Central Christian Church - Lampasas
Journey to the Cross: The Baptism
Beginning on Ash Wednesday and culminating at Easter, we will journey together through significant events in Christ’s journey to a humiliating death on a cross and then His glorious resurrection. We will explore the meaning of His baptism. Jesus’ baptism by John at the Jordan River is the first act of His public ministry. We will walk beside our Savior as He is tempted in the wilderness and sit at Jesus’ feet as he preaches the Sermon on the Mount. We dine with Christ as He instructs his disciples during the Last Supper and join the crowd for His triumphal entry. We examine the meaning of his suffering and death during Ash Wednesday and Maundy Thursday services. Finally, we join the angels in proclaiming his glorious resurrection.
Locations & Times
  • Central Christian Church
    204 S Broad St, Lampasas, TX 76550, USA
    Sunday 10:30 AM
Sunday, March 5th
Mission Item of the Month for March: Personal Care Items
OCC Item of the Month for March: Craft items

TODAY 1st Sunday Collection for Lampasas Mission

Mar 8 Women’s Wednesday 6 PM -- Will meet the 2nd & 4th week in March.
Mar 12 Time Change
Board Meeting
Mar 15 CWF 8 AM
Mar 18 Men’s Breakfast 8 AM
Mar 22 Women’s Wednesday 6 PM
Mar 25 Lampasas Mission Golf Tournament

Apr 2nd 1st Sunday Collection for Lampasas Mission
Apr 5th Women’s Wednesday 6 PM
Today we're going to look at an event that made it into all four Gospels - every author of every gospel found this event so inspiring and important that it was included. It narrates the inauguration of Jesus into ministry. It was His coming out party - His grand opening, so to speak. And, it begins the launch sequence of Jesus toward His eventual crucifixion. That makes it really powerful to think about.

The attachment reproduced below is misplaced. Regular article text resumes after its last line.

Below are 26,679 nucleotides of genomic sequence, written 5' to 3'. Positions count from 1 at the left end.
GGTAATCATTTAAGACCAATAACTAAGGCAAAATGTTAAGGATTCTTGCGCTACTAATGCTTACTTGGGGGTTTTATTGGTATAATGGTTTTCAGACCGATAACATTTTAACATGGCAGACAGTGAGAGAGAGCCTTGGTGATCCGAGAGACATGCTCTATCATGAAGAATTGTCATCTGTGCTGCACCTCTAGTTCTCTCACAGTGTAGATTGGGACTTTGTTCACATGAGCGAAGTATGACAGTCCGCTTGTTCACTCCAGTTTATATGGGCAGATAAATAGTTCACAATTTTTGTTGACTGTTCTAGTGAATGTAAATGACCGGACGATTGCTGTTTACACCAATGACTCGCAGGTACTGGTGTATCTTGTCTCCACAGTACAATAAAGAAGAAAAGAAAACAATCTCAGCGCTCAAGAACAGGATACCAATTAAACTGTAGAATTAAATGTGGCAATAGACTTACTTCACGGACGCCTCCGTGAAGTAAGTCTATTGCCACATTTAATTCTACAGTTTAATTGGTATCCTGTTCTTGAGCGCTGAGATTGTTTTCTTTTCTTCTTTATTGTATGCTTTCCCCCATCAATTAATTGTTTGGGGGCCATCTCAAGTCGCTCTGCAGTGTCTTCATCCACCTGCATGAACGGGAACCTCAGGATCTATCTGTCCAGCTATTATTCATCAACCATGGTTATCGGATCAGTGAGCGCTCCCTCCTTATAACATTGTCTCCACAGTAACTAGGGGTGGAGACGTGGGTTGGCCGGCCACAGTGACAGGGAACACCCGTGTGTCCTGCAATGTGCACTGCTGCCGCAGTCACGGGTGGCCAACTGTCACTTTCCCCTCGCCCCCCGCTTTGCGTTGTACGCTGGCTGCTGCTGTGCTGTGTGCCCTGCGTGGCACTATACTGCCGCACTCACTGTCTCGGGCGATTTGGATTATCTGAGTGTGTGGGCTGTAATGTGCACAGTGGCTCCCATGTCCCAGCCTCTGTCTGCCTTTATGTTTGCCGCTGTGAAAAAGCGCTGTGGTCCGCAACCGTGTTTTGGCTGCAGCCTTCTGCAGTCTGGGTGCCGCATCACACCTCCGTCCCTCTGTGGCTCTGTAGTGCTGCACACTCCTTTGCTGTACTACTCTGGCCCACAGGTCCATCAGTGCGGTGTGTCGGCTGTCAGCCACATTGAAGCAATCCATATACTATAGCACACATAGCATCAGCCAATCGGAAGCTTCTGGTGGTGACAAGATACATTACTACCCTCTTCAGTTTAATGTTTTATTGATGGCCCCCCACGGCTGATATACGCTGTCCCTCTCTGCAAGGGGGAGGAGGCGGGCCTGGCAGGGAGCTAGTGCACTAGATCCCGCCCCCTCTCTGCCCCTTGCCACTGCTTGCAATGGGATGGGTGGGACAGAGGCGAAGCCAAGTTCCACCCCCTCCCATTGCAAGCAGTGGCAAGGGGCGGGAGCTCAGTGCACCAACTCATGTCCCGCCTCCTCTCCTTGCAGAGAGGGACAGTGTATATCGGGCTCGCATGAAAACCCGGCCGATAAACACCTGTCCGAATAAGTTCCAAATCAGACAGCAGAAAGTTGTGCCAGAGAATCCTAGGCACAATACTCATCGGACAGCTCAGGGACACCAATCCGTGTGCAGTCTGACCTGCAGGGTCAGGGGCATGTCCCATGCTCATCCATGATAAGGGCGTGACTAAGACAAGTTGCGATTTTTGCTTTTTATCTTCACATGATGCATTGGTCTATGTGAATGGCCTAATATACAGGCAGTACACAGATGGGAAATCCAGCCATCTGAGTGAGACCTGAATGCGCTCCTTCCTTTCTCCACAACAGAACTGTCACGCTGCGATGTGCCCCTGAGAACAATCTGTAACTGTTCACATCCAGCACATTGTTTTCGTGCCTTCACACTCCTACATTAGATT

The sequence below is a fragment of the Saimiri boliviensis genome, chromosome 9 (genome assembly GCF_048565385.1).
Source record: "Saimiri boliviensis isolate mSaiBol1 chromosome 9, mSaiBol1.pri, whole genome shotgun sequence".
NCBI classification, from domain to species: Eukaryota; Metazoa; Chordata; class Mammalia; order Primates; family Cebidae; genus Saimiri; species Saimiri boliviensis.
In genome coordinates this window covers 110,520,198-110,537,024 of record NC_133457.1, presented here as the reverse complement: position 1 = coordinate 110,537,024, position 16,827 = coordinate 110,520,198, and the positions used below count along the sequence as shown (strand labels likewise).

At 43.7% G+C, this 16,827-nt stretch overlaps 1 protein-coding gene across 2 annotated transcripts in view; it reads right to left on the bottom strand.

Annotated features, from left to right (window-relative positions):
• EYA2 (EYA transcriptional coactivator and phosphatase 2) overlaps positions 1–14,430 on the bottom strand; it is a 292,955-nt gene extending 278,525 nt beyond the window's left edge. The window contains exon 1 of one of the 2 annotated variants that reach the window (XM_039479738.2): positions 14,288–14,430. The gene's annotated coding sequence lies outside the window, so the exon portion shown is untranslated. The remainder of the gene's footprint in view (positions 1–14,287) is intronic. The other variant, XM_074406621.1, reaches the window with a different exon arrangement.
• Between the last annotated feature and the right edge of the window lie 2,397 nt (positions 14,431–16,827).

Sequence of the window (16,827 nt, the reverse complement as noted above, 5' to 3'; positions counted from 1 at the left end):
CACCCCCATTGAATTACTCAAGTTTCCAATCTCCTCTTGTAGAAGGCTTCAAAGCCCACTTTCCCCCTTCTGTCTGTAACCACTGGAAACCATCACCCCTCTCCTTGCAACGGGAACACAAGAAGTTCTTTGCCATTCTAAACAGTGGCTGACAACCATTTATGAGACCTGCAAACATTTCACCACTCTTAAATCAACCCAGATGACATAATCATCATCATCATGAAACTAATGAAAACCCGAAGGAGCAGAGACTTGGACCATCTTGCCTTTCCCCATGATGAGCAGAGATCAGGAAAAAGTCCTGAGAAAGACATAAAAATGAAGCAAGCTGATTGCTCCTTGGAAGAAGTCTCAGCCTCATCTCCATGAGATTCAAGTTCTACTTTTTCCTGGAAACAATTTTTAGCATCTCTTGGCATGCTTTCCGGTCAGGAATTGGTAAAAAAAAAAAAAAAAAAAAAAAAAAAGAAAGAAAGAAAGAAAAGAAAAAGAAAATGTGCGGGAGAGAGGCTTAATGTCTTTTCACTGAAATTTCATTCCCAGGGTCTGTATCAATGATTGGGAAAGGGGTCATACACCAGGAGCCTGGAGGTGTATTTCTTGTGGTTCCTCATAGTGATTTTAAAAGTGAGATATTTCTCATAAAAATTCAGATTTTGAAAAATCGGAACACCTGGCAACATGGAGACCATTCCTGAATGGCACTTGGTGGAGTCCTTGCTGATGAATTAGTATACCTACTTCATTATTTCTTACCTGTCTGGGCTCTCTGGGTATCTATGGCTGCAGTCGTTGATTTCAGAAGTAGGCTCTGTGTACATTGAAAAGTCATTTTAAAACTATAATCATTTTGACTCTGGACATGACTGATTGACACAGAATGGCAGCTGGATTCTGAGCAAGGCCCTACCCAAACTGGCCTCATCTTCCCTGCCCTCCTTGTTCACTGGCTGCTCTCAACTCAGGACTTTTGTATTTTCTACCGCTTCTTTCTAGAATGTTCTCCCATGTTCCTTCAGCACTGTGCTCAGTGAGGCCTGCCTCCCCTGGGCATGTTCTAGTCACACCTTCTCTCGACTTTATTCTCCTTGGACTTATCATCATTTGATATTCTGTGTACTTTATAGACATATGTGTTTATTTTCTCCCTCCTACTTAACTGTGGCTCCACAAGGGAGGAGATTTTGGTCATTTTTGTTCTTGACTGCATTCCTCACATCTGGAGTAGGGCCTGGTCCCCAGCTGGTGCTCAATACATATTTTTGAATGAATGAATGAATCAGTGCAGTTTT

We have two key players here: Jesus and his cousin, John the Baptist. John's ministry was to prepare the way for the Messiah. His message was simple and straight forward: "Repent, because the kingdom of heaven has come near!" (Matthew 3:2). When people repented, he baptized them. The Jewish people were looking for a deliverer to make things right in their country. They were a people whose land was occupied by an oppressive foreign government, and they longed for freedom. But it was more than that. It was a people whose relationship with God had grown cold.

God had chosen their forefather Abraham to be the patriarch of His people hundreds of years before. Like many relationships, it started out strongly but through the years complacency set in. Familiarity breeds contempt, they say. Israel started taking God for granted, and God won't tolerate that for long in relationship with us.
What religion are you?

The Baptism of Jesus simultaneously marks the inauguration of Jesus' earthly ministry as well as marking the beginning of the decline of John the Baptist's ministry.Many in Israel wondered if John might be the Messiah. Yet the last prophet declares with assurance that he is not even worthy to untie the laces of the Messiah's sandals (Matthew 3:11). John, the official herald of the coming king was waiting for the Christ to be revealed. The baptism of Jesus fulfills that need as the Messiah is identified to John by a special Theophany of the Holy Spirit. It is this identification which enables the Baptist to complete his task as herald (John 1:29-34). But the herald must wait his turn to announce the king's arrival; the first public announcement is made by God the Father himself.
Here at his baptism the death, burial and resurrection of Jesus is first prefigured. It is here at his baptism that the perfect one intentionally identifies himself with repentant sinners, and demonstrates his full humility. It is at his baptism where the redemptive ministry of Jesus Christ begins.

Each gospel contains an analogous passage which serves to clarify certain aspects of the Matthew narrative. Mark 1:9-11 identifies the geographic origin of Jesus more accurately as Nazareth.
Luke 3:21-22 informs us that Jesus was praying as the heavens were opened, and further clarifies that the Holy Spirit which descended on Jesus was in the bodily form of a dove rather than simply flying down the way a dove would.